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7.1.1 Defining program sources

In a directory containing source that gets built into a program (as opposed to a library or a script), the PROGRAMS primary is used. Programs can be installed in bindir, sbindir, libexecdir, pkglibexecdir, or not at all (noinst_). They can also be built only for ‘make check’, in which case the prefix is ‘check_’.

For instance:

bin_PROGRAMS = hello

In this simple case, the resulting will contain code to generate a program named hello.

Several assisting variables are associated with each program.

The variable hello_SOURCES is used to specify which source files get built into the ‘hello’ executable:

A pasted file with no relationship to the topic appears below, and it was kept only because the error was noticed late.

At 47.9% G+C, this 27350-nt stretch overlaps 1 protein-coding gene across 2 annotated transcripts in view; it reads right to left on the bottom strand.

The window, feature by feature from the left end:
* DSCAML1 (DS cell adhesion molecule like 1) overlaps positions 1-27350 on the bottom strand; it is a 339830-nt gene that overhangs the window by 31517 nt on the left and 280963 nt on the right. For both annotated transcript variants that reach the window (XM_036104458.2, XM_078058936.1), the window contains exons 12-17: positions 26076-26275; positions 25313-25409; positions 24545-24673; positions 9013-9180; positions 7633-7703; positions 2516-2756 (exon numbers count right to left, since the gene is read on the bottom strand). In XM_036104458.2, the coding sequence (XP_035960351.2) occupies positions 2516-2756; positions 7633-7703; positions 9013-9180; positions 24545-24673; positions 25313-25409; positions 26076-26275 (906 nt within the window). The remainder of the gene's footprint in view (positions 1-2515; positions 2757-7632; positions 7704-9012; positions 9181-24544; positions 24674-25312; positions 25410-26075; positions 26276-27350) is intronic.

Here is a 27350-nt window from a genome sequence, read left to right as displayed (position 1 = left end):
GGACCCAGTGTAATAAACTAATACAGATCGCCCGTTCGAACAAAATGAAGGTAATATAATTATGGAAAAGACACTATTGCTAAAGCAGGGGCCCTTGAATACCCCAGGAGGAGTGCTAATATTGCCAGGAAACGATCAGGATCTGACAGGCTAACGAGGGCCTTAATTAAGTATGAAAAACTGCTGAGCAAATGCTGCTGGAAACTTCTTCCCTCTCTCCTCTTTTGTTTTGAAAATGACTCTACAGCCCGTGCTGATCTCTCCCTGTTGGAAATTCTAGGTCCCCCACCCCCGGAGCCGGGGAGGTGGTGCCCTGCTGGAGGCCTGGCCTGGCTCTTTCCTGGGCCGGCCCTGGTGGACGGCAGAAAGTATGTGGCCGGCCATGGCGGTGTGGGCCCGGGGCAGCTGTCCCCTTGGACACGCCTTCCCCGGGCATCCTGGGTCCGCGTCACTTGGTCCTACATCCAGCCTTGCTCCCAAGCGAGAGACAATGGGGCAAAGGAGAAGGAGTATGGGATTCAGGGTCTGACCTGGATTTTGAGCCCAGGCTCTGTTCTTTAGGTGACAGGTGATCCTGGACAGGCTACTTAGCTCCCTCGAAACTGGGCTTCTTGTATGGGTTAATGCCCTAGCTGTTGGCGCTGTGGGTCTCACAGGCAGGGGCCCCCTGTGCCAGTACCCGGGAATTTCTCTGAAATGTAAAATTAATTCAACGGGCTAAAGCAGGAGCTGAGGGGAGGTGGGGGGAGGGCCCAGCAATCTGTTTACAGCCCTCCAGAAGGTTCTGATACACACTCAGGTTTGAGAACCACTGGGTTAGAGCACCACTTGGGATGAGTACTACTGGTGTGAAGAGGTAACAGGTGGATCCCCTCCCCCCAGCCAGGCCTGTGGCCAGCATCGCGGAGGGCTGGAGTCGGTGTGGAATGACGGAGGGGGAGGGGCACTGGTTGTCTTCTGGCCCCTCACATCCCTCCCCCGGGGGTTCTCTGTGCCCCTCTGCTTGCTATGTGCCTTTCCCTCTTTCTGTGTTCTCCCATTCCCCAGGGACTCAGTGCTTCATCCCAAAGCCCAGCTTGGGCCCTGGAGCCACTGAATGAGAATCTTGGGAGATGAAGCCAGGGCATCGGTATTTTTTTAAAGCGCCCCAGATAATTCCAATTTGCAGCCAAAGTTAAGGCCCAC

hello_SOURCES = hello.c version.c getopt.c getopt1.c getopt.h system.h

This causes each mentioned .c file to be compiled into the corresponding .o. Then all are linked to produce hello.

If hello_SOURCES is not specified, then it defaults to the single file hello.c (see Default sources).

If multiple programs in the same directory share a source file, it must be listed in the _SOURCES definition for each program.

Header files listed in a _SOURCES definition will be included in the distribution, but otherwise ignored. In case it isn’t obvious, you should not include the header file generated by configure in a _SOURCES variable; this file should not be distributed. Lex (.l) and Yacc (.y) files can also be listed; see Yacc and Lex.

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